Secret - (Webster's 1828 Dictionary)
SE'CRET, a. [L. secretus. This is given as the participle of secerno, but is radically a different word. The radical sense of seg is to separate, as in L. seco, to cut off; and not improbably this word is contracted into the Latin se, a prefix in segrego, separo, _c.]
1. Properly, separate; hence, hid; concealed from the notice or knowledge of all persons except the individual or individuals concerned.
I have a secret errand to thee, O king. Judg 3.
2. Unseen; private; secluded; being in retirement.
There secret in her sapphire cell,
He with the Nais wont to dwell. Fenton.
3. Removed from sight; private; unknown.
Abide in a secret place, and hide thyself. I Sam. 19.
4. Keeping secrets; faithful to secrets entrusted; as secret Romans. [Unusual.]
5. Private; affording privacy.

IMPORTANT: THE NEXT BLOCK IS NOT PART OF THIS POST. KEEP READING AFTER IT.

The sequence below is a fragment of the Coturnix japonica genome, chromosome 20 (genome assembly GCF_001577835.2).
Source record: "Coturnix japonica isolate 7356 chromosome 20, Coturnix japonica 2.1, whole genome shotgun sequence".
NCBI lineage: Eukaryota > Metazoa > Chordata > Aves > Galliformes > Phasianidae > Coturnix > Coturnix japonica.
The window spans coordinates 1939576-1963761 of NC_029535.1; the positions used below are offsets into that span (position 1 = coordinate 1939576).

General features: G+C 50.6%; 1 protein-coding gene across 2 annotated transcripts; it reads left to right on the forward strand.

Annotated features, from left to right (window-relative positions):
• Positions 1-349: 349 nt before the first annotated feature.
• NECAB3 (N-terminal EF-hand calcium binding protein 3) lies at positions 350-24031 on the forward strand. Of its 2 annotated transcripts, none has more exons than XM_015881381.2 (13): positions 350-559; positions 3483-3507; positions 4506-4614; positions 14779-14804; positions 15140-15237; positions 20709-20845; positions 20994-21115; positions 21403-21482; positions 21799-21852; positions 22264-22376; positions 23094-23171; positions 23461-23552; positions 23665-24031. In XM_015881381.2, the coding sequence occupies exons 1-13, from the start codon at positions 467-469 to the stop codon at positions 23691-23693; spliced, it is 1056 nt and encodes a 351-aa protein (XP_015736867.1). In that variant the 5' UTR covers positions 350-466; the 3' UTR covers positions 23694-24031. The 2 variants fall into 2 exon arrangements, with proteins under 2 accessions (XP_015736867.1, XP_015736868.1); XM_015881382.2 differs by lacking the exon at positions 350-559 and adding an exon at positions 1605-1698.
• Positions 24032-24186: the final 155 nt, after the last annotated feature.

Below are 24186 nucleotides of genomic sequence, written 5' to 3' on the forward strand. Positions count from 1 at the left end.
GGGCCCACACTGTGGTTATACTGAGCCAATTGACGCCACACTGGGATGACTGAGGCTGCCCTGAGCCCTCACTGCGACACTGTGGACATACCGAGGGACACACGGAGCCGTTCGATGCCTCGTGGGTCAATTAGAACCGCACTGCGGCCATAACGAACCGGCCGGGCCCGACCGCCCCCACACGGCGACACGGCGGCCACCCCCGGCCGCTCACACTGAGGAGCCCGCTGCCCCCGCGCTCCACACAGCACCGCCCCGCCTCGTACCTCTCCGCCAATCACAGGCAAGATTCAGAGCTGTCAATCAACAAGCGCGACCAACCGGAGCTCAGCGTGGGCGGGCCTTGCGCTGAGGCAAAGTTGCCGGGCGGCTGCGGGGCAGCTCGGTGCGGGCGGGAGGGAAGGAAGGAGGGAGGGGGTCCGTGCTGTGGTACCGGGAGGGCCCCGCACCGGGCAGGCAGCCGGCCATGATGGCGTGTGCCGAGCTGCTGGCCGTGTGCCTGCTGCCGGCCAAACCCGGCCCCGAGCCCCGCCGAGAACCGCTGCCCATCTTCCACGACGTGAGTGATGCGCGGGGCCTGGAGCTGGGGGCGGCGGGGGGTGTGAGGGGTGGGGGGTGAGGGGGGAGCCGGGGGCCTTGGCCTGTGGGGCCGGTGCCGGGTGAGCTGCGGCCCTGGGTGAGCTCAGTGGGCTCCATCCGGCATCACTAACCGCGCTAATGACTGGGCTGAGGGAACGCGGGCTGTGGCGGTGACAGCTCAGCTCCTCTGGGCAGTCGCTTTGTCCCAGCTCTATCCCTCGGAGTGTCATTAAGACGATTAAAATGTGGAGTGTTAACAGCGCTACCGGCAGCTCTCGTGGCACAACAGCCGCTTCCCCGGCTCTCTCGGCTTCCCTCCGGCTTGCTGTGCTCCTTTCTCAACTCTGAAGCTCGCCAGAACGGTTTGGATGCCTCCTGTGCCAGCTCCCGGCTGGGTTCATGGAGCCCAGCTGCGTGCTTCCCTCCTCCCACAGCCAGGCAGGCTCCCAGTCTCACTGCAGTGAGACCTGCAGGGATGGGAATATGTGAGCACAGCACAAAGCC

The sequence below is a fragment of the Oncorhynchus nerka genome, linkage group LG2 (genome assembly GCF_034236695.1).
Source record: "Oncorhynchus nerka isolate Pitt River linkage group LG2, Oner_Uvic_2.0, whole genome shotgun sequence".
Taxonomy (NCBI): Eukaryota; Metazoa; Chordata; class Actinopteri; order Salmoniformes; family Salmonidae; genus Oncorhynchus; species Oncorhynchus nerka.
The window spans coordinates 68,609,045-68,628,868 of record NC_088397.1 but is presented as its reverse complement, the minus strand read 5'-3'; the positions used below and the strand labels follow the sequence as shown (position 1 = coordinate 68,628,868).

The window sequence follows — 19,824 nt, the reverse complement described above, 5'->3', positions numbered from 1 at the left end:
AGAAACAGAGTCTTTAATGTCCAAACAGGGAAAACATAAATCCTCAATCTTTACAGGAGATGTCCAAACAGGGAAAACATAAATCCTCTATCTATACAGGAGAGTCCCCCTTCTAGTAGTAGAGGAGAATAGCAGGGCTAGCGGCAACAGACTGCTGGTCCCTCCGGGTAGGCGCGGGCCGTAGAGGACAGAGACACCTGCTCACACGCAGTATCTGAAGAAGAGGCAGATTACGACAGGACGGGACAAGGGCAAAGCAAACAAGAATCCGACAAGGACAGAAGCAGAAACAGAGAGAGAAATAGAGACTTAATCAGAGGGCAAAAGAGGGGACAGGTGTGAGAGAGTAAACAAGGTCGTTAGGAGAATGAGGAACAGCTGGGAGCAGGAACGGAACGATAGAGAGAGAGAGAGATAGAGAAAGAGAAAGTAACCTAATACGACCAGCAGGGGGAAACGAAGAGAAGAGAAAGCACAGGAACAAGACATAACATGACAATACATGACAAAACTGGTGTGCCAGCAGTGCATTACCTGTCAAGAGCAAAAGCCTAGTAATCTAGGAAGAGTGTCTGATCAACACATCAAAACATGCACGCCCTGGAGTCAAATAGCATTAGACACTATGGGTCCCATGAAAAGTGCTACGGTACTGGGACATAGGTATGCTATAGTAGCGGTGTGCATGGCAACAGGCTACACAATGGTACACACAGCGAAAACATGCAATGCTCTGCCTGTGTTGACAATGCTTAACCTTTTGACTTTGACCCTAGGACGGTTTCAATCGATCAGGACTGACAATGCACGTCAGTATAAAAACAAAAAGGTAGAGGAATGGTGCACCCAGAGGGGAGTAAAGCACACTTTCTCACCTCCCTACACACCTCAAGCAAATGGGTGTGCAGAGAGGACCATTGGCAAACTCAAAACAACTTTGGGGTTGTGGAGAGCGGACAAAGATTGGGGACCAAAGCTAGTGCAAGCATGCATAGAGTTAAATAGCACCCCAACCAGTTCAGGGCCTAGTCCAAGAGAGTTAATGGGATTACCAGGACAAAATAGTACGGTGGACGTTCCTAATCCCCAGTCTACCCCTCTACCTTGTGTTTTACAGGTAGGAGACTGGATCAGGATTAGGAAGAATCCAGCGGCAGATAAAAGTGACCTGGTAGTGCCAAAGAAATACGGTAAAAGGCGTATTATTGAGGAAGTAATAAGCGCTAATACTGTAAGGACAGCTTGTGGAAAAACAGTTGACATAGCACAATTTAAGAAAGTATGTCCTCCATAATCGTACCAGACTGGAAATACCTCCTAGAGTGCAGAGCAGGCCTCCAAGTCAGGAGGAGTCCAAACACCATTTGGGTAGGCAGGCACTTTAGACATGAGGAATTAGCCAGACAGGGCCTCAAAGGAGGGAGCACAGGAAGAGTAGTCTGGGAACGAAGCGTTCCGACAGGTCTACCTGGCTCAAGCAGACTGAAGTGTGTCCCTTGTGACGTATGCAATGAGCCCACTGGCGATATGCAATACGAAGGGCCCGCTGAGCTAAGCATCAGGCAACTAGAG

6. Occult; not seen; not apparent; as the secret operations of physical causes.
7. Known to God only.
Secret things belong to the Lord our God. Deu 29.
Not proper to be seen; kept or such as ought to be kept from observation.
SE'CRET, n. [L. secretum]
1. Something studiously concealed. A man who cannot keep his own secrets, will hardly keep the secrets of others.
To tell our own secrets is often folly; to communicate those of others is treachery.
A talebearer revealeth secrets. Prov 11
2. A thing not discovered and therefore not known.
All secrets of the deep, all nature's works. Milton.
Hast thou heard the secret of God? Job 15.
3. Secrets, plu., The parts which modesty and propriety require to be concealed. In secret, in a private place; in privacy or secrecy; in a state or place not seen; privately.
Bread eaten in secret is pleasant. Prov 9.
SE'CRET, v. t. To keep private. [Little used.]